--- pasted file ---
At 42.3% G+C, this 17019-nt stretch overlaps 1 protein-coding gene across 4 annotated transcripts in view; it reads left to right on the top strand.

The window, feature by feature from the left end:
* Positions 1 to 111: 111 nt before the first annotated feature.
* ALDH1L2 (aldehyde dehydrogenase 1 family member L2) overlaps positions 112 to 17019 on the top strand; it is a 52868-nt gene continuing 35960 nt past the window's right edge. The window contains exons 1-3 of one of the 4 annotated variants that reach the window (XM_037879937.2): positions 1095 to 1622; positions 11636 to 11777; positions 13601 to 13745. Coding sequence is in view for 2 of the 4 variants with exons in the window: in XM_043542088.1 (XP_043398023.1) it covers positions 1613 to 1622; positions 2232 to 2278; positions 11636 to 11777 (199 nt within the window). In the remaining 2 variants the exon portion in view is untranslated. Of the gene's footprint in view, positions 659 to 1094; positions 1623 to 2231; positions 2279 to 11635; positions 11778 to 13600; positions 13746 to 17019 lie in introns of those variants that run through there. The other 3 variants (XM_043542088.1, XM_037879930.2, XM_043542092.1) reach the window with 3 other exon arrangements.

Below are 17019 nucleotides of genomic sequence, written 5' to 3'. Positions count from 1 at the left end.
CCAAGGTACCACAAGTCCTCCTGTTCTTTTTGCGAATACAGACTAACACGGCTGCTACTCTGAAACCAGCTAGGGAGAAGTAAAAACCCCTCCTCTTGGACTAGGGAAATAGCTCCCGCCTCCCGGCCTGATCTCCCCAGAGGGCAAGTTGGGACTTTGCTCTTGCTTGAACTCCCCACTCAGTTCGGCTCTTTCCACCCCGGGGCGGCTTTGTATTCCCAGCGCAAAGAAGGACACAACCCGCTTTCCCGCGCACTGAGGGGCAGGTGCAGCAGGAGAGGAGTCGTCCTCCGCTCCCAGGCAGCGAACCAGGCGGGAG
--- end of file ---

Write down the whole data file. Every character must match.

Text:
At 42.3% G+C, this 17019-nt stretch overlaps 1 protein-coding gene across 4 annotated transcripts in view; it reads left to right on the top strand.

The window, feature by feature from the left end:
* Positions 1 to 111: 111 nt before the first annotated feature.
* ALDH1L2 (aldehyde dehydrogenase 1 family member L2) overlaps positions 112 to 17019 on the top strand; it is a 52868-nt gene continuing 35960 nt past the window's right edge. The window contains exons 1-3 of one of the 4 annotated variants that reach the window (XM_037879937.2): positions 1095 to 1622; positions 11636 to 11777; positions 13601 to 13745. Coding sequence is in view for 2 of the 4 variants with exons in the window: in XM_043542088.1 (XP_043398023.1) it covers positions 1613 to 1622; positions 2232 to 2278; positions 11636 to 11777 (199 nt within the window). In the remaining 2 variants the exon portion in view is untranslated. Of the gene's footprint in view, positions 659 to 1094; positions 1623 to 2231; positions 2279 to 11635; positions 11778 to 13600; positions 13746 to 17019 lie in introns of those variants that run through there. The other 3 variants (XM_043542088.1, XM_037879930.2, XM_043542092.1) reach the window with 3 other exon arrangements.

Below are 17019 nucleotides of genomic sequence, written 5' to 3'. Positions count from 1 at the left end.
CCAAGGTACCACAAGTCCTCCTGTTCTTTTTGCGAATACAGACTAACACGGCTGCTACTCTGAAACCAGCTAGGGAGAAGTAAAAACCCCTCCTCTTGGACTAGGGAAATAGCTCCCGCCTCCCGGCCTGATCTCCCCAGAGGGCAAGTTGGGACTTTGCTCTTGCTTGAACTCCCCACTCAGTTCGGCTCTTTCCACCCCGGGGCGGCTTTGTATTCCCAGCGCAAAGAAGGACACAACCCGCTTTCCCGCGCACTGAGGGGCAGGTGCAGCAGGAGAGGAGTCGTCCTCCGCTCCCAGGCAGCGAACCAGGCGGGAG